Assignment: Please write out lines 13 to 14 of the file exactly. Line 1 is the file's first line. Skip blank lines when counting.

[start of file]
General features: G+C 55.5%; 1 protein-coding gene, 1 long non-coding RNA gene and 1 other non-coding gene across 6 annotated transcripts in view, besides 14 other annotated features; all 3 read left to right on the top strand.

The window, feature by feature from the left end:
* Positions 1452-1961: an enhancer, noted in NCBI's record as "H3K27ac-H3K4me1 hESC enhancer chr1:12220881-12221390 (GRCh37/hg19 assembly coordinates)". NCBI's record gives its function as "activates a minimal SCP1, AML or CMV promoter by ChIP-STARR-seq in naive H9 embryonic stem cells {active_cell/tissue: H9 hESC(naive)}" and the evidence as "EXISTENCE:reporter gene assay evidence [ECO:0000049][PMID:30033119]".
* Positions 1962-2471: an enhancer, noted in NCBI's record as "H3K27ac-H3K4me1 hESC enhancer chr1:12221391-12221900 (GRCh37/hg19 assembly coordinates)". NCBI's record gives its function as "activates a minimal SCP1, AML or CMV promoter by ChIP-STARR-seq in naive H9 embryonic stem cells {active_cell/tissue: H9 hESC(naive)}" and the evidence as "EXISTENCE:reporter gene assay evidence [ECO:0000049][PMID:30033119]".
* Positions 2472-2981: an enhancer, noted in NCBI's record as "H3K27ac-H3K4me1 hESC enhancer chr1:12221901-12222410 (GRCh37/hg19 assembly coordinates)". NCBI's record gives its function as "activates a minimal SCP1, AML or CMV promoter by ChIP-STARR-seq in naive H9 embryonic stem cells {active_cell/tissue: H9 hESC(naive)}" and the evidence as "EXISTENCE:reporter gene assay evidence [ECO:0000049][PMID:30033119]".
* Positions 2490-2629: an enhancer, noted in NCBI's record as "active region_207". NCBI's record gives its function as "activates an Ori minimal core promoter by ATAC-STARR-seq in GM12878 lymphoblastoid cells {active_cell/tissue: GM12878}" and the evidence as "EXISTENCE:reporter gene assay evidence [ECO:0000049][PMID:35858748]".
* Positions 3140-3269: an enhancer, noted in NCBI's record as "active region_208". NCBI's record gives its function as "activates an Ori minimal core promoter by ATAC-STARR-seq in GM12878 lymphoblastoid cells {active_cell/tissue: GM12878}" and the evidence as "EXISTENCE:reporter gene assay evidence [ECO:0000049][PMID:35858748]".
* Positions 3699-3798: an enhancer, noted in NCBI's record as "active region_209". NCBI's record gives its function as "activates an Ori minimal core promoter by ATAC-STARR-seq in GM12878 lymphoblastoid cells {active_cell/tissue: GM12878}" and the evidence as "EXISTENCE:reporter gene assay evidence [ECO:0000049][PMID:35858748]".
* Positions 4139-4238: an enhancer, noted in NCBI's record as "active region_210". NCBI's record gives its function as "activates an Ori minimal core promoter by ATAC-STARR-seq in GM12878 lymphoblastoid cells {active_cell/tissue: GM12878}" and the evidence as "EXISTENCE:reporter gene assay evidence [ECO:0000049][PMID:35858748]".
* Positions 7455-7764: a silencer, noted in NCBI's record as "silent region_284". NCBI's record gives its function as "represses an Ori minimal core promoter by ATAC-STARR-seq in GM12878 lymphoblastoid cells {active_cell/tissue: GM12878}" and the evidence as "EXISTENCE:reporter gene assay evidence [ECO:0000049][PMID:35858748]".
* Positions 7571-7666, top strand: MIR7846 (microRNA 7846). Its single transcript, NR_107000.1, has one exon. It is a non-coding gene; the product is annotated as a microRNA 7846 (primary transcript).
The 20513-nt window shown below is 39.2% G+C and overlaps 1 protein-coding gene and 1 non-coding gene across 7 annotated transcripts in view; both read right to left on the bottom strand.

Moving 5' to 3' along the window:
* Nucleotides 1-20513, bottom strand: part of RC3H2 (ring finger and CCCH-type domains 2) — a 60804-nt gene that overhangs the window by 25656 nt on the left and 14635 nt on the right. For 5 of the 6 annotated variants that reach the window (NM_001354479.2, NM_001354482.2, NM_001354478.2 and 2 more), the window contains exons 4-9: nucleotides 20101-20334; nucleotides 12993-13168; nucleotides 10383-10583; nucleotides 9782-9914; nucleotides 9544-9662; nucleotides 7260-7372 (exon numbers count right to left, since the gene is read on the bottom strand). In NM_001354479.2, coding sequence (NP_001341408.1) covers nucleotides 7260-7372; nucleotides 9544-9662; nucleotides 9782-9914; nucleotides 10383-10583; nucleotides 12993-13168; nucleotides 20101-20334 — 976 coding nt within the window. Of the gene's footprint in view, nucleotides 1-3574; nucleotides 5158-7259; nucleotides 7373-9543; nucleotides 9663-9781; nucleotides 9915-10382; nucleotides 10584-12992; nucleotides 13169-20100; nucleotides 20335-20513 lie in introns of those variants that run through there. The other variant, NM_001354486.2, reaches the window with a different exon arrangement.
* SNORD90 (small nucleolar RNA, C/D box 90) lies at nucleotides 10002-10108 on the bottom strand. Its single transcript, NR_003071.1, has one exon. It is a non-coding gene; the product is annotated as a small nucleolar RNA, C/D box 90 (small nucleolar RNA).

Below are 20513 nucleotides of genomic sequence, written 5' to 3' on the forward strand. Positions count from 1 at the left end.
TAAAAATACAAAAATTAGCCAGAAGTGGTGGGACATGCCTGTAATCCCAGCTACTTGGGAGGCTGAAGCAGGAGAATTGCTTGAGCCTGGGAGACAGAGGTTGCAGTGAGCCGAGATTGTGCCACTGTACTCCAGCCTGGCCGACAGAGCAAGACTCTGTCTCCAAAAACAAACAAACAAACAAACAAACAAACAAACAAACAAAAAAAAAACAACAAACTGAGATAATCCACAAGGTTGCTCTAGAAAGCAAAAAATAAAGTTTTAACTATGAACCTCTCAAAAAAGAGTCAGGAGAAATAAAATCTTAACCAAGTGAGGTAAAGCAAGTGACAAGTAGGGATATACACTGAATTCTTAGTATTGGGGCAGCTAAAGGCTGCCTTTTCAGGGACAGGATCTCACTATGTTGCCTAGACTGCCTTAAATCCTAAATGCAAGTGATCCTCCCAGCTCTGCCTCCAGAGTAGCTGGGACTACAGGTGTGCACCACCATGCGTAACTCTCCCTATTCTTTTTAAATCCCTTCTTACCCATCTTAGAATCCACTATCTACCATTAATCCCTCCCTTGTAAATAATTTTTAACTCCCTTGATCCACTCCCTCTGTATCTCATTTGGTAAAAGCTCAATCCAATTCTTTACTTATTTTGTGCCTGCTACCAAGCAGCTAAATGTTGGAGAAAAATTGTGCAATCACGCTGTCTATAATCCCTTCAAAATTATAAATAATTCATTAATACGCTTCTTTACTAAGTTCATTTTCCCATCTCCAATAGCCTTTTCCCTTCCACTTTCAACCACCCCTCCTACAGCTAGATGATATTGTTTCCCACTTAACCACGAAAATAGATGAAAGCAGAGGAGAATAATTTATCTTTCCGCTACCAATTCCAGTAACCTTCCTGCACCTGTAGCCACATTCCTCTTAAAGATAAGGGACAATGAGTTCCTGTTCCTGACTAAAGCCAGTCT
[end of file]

Moving 5' to 3' along the window:
* Nucleotides 1-20513, bottom strand: part of RC3H2 (ring finger and CCCH-type domains 2) — a 60804-nt gene that overhangs the window by 25656 nt on the left and 14635 nt on the right. For 5 of the 6 annotated variants that reach the window (NM_001354479.2, NM_001354482.2, NM_001354478.2 and 2 more), the window contains exons 4-9: nucleotides 20101-20334; nucleotides 12993-13168; nucleotides 10383-10583; nucleotides 9782-9914; nucleotides 9544-9662; nucleotides 7260-7372 (exon numbers count right to left, since the gene is read on the bottom strand). In NM_001354479.2, coding sequence (NP_001341408.1) covers nucleotides 7260-7372; nucleotides 9544-9662; nucleotides 9782-9914; nucleotides 10383-10583; nucleotides 12993-13168; nucleotides 20101-20334 — 976 coding nt within the window. Of the gene's footprint in view, nucleotides 1-3574; nucleotides 5158-7259; nucleotides 7373-9543; nucleotides 9663-9781; nucleotides 9915-10382; nucleotides 10584-12992; nucleotides 13169-20100; nucleotides 20335-20513 lie in introns of those variants that run through there. The other variant, NM_001354486.2, reaches the window with a different exon arrangement.